I had gone to the Indian consulate yesterday to get a message from the Consul General for the UBC Indian Students' Association annual newsletter. Motorcycled to Downtown and back after successfully meeting up with the Consul General himself and a promise from him for the message. The motorcycle is good and strong and I love her. I thanked the sunny day which saved me a bus commute and went back to work trying to figure out how to manipulate page tables to make OS migration a bit faster. The sun taunted me again at around 4:30PM and even though I had taken her out already that day, I decided I have to be more thankful for sunshine and also make my insurance worthwhile. So I headed down to the basement, got on her, turned the ignition, engaged the choke, pulled in the clutch lever and hit the starter button. Nothing.
Its always a bit disheartening when you just don't hear the engine turn over at the press of the button. I did have electrical problems with my previous motorcycle, but it was my stupidity rather than an actual electrical problem - I didn't notice that after locking the motorcycle, suppose I turned the key a bit more, it switched on the parking lights which overnight drained the battery, leading me to believe there was a short somewhere and even buying a new battery. But before I resigned myself to the fate of owning motorcycles with electrical problems (pseudo or otherwise), I did what the previous owner had told me to do if it did exhibit this behavior - turn the handlebar all the way to the left with the clutch pulled in and hit the starter again. And this had worked until now without fail, if with repeated, more desperate attempts. But no, all kinds of angles of handlebar and all kinds of tilts - she staunchly refused.
So I gave up temporarily - I had to get back to my page tables as I had a meeting the next day. I didn't hold a grudge against her, she did stand by me in my time of need in the morning. Conking out in the basement of one's home is the best any motorcycle can do! But it kept nagging me. So I went down again a bit later and checked the wiring diagram from the manual that the previous owner had given me. The ignition has to be in 'ON', the clutch lever has to be pulled in (to prevent total morons from hitting the starter in gear) and then the circuit completed with the starter switch. I decided to begin with the starter button on the right of the handlebar. Got it off only to feel something give from within and realized that the throttle cable was intimately entwined with the assembly I had taken off. The starter switch was solid and I was certain that wasn't the problem - the tilt to the left before hitting the starter button technique indicated a loose contact somewhere and the starter switch was like I said pretty solid - no tension on the wires leading out at all. So I screwed it back on after I managed to figure how the throttle cable fit the assembly - only to find that I had maybe a quarter of the play in throttle that I had before. So I took it apart again and this time managed to thread the end of the throttle cable in its proper notch (there were two - maybe for slack - but I have no idea) and thankfully it fit snugly like before but with the original play. And so ended that days work with despondence. The next thing to try would be the clutch switch - but the initial failure made me lose heart.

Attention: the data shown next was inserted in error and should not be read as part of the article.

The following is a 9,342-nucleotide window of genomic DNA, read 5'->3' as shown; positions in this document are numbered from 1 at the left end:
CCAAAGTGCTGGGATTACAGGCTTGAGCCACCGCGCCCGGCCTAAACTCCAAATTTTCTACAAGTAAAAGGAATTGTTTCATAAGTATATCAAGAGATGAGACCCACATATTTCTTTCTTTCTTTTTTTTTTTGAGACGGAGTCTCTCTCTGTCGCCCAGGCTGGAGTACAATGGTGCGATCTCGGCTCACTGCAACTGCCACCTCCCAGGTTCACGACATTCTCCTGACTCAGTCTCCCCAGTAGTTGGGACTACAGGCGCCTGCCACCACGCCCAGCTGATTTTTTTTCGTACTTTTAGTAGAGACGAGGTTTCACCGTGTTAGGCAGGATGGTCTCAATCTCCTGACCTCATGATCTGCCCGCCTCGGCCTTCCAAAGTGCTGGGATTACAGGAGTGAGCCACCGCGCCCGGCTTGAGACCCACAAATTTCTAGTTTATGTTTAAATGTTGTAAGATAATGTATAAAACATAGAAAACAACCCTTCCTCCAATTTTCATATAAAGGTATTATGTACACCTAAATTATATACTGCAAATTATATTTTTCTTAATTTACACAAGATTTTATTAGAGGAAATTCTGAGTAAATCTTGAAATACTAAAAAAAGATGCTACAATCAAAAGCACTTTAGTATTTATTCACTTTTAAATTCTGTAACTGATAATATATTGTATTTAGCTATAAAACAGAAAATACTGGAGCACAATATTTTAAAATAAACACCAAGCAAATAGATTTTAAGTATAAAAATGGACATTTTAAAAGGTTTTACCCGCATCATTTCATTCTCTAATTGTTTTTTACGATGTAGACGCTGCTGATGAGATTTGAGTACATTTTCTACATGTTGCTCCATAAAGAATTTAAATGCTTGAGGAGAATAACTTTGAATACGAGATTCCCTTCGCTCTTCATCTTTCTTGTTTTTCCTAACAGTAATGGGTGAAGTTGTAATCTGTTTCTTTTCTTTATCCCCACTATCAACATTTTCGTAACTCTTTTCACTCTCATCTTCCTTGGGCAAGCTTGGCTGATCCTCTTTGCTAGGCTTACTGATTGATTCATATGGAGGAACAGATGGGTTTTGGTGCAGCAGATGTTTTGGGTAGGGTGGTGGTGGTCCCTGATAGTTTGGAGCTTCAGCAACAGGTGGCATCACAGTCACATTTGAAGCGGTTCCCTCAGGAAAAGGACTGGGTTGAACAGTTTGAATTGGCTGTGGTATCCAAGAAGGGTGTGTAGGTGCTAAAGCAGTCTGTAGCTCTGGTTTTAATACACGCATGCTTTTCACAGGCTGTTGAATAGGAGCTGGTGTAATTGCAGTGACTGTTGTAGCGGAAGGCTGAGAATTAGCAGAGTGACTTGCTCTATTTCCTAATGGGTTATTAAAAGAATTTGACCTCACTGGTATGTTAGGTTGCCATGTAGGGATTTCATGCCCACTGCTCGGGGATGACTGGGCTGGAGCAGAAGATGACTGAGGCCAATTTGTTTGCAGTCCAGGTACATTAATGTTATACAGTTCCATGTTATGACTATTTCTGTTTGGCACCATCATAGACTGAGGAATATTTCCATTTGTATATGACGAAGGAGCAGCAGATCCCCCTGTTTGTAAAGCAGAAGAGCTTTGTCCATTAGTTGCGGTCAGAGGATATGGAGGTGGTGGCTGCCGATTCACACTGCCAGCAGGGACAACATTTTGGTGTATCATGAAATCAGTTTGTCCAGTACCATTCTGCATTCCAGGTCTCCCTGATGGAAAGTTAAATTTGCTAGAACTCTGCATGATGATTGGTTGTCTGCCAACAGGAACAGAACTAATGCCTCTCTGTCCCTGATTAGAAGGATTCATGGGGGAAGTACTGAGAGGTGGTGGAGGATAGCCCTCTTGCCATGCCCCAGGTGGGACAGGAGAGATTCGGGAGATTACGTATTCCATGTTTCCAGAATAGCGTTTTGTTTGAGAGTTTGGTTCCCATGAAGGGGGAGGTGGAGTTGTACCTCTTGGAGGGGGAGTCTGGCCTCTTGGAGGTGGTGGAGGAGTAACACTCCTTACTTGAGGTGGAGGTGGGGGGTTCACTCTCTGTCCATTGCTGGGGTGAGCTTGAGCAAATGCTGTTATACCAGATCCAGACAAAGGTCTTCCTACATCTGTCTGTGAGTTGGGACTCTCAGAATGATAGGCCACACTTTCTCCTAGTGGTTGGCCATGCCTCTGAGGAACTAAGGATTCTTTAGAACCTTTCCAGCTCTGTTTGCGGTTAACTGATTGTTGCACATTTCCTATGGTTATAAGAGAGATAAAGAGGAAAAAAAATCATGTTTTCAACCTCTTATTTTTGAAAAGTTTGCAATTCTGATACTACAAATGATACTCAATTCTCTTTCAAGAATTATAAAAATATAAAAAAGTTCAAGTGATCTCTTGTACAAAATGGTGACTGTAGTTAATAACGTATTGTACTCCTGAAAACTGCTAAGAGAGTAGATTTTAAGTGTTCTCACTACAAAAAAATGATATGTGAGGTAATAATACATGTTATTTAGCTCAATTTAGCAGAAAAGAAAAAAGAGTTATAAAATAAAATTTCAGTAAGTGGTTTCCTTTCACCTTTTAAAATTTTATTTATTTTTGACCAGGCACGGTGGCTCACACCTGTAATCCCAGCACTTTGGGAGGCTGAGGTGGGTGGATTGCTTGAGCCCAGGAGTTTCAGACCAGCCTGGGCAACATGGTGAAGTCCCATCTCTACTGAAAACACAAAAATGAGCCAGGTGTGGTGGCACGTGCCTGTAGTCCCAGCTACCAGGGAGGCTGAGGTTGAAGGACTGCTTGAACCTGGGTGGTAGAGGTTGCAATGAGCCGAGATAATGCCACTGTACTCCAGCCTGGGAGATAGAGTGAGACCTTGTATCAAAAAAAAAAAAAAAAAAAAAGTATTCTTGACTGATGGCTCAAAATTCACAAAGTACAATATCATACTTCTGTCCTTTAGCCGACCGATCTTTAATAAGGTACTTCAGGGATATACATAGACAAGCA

I posted on www.bcsportsbikes.com/forum asking advice on how to remove the tank so that I could trace the wires to the battery (which I had traced earlier - or I thought so - to below the tank and leading away to the rear) and suggestions in general on how to find a short. So I get a reply almost immediately from someone who says I need to study the wiring diagram and about this library which has old motorcycle manuals (mine is a 1984 Suzuki GS750E) but I had already looked at it. But then comes the heartening post from another Suzuki GS owner about an almost similar problem he had faced which he finally traced to a mossy clutch switch. So I had something to try again - and that in itself is something to look forward to after a good day of work.
And so I went down, took off the cover to the clutch switch and found green goo just like this other guy. Cleaned the goo, placed my screwdriver across the contacts, hit the starter switch and she roared! Aaah the happiness, the sweetness in that sound. JOY! The power of the Internet and the helpfulness of a bunch of motorcyclists who gave me all kinds of suggestions. So much heartache by just some green goo! The green goo that taught me a lesson in persistence, community spirit, problem solving and faith :-D
Tomorrow, I wait for sunshine!